- Associated Press - Monday, February 9, 2015

HENDERSONVILLE, N.C. (AP) - When it comes to Henderson County’s $38.5 million fruit and vegetable economy, local extension agents say you can largely thank a winged insect from Europe.

Western honeybees, introduced to America by settlers in 1622, are responsible for pollinating about $15 billion worth of crops nationwide, said Cooperative Extension Director Marvin Owings Jr.

“They’re extremely important to our apple growers, particularly our fresh fruit growers - anyone growing small fruits such as blackberries - and vegetable farmers,” he said. “One out of every three mouthfuls of food you eat every day is thanks to a honeybee.”

But honeybee populations have been in severe decline for more than a decade, apiarists say, thanks to a combination of pesticide use, loss of foraging habitat, climate change, parasites, viruses and predatory insects.

“Billions of dollars have been spent on pest control without the consideration of consequences on the honeybees and other useful pollinators,” said David Stallings, vice president of the Henderson County Beekeepers Association.

Part of the problem, Stallings says, is that most of the estimated 2 million honeybee colonies left in the U.S. are part of a commercial pollination industry that trucks hives all across the country, spreading crippling diseases and parasites.

So just as agricultural groups have begun promoting locally grown foods, the Henderson County Beekeepers are pushing homegrown bees. Hobbyists can help meet local pollination needs with bee colonies acclimated to this area, they say, using fewer chemical drugs than large commercial apiaries need.

The association recently kicked off its annual six-week Beekeeping School at Mountain Horticultural Crops Research station in Mills River to help foster a new generation of apiarists trained to provide the pollinators, honey and beeswax of the future.

Co-sponsored by the local Extension Service office, the school meets every Monday from 7-9 p.m. through March 2. Topics covered include the biology and life cycle of honeybees; getting started with small, nucleus hives; swarm control methods; nectar plants; hive products; and dealing with brood diseases, parasites and nest scavengers.

Once the school is over, association leaders say their group continues to provide support and guidance to newbie beekeepers, a necessity in today’s complex apiary environment. Weather permitting, the group holds workshops at Historic Johnson Farm on Saturday mornings.

“Over the last 25-plus years, beekeeping has changed dramatically,” Stallings said. “The introduction of new parasites, viruses, predators and chemicals has complicated the simple management practices of the past.”

NCBA President Stuart Van Meter, who manages about 60 colonies between Mills River and Hendersonville, said honeybees are susceptible to a wide range of issues: tracheal and Varroa mites, small hive beetles, deformed wing virus, foulbrood and other maladies.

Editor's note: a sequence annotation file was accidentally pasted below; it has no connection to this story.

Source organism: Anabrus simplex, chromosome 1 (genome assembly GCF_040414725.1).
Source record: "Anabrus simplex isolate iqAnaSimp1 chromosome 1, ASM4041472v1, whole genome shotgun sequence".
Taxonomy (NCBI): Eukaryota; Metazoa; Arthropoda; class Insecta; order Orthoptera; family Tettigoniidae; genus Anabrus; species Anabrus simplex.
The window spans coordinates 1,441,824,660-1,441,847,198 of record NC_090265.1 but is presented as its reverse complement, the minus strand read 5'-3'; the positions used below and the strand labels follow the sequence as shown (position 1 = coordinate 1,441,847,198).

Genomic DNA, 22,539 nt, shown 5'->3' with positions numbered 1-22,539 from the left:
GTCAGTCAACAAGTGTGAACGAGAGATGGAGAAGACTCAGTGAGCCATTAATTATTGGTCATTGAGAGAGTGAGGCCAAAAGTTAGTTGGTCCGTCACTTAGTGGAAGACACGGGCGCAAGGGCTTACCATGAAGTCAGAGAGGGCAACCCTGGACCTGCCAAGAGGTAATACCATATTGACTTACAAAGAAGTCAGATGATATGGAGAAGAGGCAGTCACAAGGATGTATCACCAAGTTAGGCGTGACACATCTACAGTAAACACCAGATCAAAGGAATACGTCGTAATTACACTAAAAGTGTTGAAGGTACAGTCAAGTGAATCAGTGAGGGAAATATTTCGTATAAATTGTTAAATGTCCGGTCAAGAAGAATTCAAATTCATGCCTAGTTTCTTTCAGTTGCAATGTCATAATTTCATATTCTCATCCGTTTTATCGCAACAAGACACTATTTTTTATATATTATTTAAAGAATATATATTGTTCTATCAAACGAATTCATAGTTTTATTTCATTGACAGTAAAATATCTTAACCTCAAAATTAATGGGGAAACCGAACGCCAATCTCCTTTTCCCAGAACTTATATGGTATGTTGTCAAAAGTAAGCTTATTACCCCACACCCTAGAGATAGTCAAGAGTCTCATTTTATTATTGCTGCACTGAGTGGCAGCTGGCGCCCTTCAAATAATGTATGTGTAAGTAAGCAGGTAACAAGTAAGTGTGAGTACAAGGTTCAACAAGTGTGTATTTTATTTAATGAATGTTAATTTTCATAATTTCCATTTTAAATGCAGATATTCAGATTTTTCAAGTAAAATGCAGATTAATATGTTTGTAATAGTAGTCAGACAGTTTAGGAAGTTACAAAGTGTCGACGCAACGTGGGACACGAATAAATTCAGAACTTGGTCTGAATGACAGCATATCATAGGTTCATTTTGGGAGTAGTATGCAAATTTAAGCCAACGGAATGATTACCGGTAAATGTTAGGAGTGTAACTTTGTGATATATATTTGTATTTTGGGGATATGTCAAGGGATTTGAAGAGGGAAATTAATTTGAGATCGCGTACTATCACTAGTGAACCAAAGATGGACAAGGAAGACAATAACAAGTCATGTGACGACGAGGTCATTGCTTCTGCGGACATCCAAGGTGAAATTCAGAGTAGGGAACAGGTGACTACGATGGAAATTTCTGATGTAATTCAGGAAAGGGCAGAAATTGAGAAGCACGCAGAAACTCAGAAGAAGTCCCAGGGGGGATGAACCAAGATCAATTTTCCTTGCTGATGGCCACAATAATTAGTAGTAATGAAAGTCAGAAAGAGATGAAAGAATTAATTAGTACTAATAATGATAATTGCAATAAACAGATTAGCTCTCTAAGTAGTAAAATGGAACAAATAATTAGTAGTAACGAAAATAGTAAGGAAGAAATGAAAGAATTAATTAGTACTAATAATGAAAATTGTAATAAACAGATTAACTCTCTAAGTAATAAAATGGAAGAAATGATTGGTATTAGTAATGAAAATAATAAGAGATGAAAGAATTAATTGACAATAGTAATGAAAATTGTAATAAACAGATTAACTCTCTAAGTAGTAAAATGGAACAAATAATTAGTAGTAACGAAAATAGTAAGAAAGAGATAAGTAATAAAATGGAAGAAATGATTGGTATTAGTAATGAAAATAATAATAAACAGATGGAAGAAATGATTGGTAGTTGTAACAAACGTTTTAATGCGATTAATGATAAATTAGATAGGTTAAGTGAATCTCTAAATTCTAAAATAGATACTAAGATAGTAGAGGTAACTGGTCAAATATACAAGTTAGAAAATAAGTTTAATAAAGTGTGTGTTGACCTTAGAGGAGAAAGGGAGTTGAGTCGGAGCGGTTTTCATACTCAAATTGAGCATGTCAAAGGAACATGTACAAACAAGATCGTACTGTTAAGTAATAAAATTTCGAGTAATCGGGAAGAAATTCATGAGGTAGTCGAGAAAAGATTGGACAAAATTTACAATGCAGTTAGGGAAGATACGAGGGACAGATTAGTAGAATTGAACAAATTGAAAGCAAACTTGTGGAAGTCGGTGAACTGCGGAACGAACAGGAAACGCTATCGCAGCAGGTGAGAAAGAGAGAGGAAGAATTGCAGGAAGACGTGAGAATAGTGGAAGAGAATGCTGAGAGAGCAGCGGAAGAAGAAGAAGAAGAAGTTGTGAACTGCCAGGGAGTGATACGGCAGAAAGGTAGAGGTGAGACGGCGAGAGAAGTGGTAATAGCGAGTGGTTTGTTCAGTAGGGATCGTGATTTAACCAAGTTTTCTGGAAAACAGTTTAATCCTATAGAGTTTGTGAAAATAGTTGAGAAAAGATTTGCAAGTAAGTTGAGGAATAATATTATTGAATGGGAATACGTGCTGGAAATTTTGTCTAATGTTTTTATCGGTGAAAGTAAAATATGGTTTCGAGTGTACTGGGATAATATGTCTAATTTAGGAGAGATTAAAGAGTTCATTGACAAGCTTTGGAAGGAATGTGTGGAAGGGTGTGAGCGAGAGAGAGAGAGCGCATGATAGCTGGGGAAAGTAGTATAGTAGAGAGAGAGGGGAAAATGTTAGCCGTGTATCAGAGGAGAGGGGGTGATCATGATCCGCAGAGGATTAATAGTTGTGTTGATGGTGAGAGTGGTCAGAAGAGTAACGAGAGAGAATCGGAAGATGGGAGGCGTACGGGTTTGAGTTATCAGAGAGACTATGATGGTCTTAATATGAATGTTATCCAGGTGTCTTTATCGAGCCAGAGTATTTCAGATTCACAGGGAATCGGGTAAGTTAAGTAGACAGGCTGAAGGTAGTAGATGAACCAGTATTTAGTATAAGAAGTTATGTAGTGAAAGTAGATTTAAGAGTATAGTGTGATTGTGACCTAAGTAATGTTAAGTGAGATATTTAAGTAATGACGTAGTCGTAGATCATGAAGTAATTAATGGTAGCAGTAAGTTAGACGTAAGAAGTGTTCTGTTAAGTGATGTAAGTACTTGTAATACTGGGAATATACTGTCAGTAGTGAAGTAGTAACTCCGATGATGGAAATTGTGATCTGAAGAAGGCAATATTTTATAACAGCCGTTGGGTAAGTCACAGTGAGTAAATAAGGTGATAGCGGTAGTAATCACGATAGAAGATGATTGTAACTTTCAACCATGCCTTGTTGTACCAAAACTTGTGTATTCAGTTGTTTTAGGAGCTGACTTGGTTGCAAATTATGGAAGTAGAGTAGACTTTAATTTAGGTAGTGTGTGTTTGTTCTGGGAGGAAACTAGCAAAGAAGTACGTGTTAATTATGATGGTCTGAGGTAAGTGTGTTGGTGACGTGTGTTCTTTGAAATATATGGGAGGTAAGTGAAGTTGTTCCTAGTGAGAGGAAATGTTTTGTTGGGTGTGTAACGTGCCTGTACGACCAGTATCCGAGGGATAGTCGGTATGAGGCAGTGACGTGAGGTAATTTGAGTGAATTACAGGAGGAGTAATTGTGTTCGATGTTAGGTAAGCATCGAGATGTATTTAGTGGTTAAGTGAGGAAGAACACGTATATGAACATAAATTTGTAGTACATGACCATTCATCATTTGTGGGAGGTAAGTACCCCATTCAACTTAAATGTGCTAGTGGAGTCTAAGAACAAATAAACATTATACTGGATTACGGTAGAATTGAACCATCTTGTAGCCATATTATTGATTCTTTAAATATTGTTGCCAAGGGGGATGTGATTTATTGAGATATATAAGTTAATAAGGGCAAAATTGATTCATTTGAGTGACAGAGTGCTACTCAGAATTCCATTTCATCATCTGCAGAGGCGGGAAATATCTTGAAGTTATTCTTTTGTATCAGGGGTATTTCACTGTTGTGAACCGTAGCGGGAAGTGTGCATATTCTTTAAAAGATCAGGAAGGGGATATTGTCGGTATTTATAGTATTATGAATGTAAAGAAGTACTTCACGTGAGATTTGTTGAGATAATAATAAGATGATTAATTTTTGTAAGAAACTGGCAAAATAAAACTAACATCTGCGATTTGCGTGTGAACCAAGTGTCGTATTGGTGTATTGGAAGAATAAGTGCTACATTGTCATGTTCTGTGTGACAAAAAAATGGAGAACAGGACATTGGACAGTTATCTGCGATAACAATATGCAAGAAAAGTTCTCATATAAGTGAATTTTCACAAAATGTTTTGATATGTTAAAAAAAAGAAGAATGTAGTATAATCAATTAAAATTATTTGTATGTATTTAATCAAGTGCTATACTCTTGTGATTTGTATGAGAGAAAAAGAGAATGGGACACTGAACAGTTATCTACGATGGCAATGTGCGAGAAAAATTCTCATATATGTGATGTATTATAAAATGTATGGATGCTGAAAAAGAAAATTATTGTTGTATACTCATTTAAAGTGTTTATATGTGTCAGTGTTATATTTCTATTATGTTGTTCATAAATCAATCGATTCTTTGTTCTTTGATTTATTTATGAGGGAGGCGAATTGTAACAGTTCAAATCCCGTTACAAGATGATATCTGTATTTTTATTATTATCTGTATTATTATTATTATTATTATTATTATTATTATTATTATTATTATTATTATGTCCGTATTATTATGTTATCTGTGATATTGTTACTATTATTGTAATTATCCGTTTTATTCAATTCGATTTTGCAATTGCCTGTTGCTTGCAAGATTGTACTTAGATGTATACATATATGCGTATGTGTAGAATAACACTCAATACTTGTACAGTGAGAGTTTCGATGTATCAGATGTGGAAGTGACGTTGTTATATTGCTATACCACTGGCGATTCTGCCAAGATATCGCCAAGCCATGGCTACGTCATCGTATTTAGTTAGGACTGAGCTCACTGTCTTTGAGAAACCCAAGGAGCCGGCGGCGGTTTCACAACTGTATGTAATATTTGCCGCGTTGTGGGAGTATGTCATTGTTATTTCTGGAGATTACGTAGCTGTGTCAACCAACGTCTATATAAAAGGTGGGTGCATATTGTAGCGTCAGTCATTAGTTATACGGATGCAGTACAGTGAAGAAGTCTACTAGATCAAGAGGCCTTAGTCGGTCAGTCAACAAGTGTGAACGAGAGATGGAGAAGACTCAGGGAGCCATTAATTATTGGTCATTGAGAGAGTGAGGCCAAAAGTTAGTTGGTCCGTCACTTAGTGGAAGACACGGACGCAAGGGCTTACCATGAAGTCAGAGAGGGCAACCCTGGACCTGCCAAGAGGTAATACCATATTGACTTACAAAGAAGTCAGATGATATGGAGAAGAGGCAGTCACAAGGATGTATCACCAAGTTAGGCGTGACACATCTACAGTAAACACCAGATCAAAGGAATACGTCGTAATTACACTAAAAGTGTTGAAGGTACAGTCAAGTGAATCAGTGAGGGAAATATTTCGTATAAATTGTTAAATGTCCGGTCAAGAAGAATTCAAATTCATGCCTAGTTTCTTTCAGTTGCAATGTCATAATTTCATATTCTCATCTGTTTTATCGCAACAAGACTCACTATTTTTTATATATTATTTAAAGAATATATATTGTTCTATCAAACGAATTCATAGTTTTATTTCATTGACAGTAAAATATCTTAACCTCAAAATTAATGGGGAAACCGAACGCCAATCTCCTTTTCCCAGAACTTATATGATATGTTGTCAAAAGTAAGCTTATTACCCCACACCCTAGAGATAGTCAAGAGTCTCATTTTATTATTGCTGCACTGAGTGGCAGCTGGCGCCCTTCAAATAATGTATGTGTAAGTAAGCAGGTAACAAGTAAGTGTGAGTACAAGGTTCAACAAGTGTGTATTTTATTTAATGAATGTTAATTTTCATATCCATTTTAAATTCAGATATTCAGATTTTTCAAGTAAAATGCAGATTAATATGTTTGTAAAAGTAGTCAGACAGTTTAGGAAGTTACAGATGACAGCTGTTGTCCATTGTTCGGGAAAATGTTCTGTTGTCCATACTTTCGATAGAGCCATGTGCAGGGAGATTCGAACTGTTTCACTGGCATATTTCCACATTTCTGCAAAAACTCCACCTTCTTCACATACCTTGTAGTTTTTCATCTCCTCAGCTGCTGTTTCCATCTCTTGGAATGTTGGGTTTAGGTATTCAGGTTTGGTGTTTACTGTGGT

“Tracheal mites were a major concern in Europe and it was scary when they reached America,” he said. “Then we got Africanized bees and Varroa mites. Everybody looked for a quick fix, and the quick fix was pesticides. We’ve got drugs now that will kill 98 percent of the mites.”

But the very chemicals designed to protect honeybees were taking their own toll, Van Meter said. The side effects of mite pesticides and other hive drugs weakened the bees’ immune systems, altered their nervous systems and endangered reproduction.

“They leave the hive and they can’t figure out how to get back,” he said. “Their foraging abilities are sacrificed. And if the queen is exposed (to mite pesticides), it kills half the sperm that she’s carrying around. That’s not even addressing what happens to the drones’ reproductive systems, so we’re ending up with queens who aren’t mated well.”

To address the issue, the beekeepers association has been managing three or four colonies of honeybees at Johnson Farm with no chemicals over the last five or six years. They learned that Varroa mites can be managed organically by interrupting the parasites’ life cycle.

“Varroa mites can only reproduce in a (honeycomb) cell that’s been capped,” Van Meter explained. “They go in the day before the cell is capped and live off the pupa in there. So if we remove the queen (bee) at certain times of the year when the Varroa tends to expand their populations, there’s no place for the pregnant mite to reproduce.”

The chemical-free approach has been a success, Van Meter said. The three hives at Johnson Farm are healthy, he said, despite being peered into and regularly bumped by beginning beekeepers.

Every spring, the association sells about 400 to 500 new colonies to beekeepers. The effort has helped bridge the gaps created by massive honeybee die-offs and colony collapses locally and afar.

“We had people who drove down here from Michigan and Indiana to get whatever colonies we had because they lost their first plantings of cucumbers and squash up there because they didn’t have the pollinators,” Van Meter said. “There have been apple farmers around here desperate for bees. It’s hard to get them.”

The cost of the Henderson County Beekeeping School is $35 for a new individual or $40 for a family. The price includes six sessions, a textbook by Keith Delaplane, Historic Johnson Farm workshops and membership for 2015 in the HCBA. To register, visit hcbeepers.org.

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Information from: Times-News, https://www.blueridgenow.com


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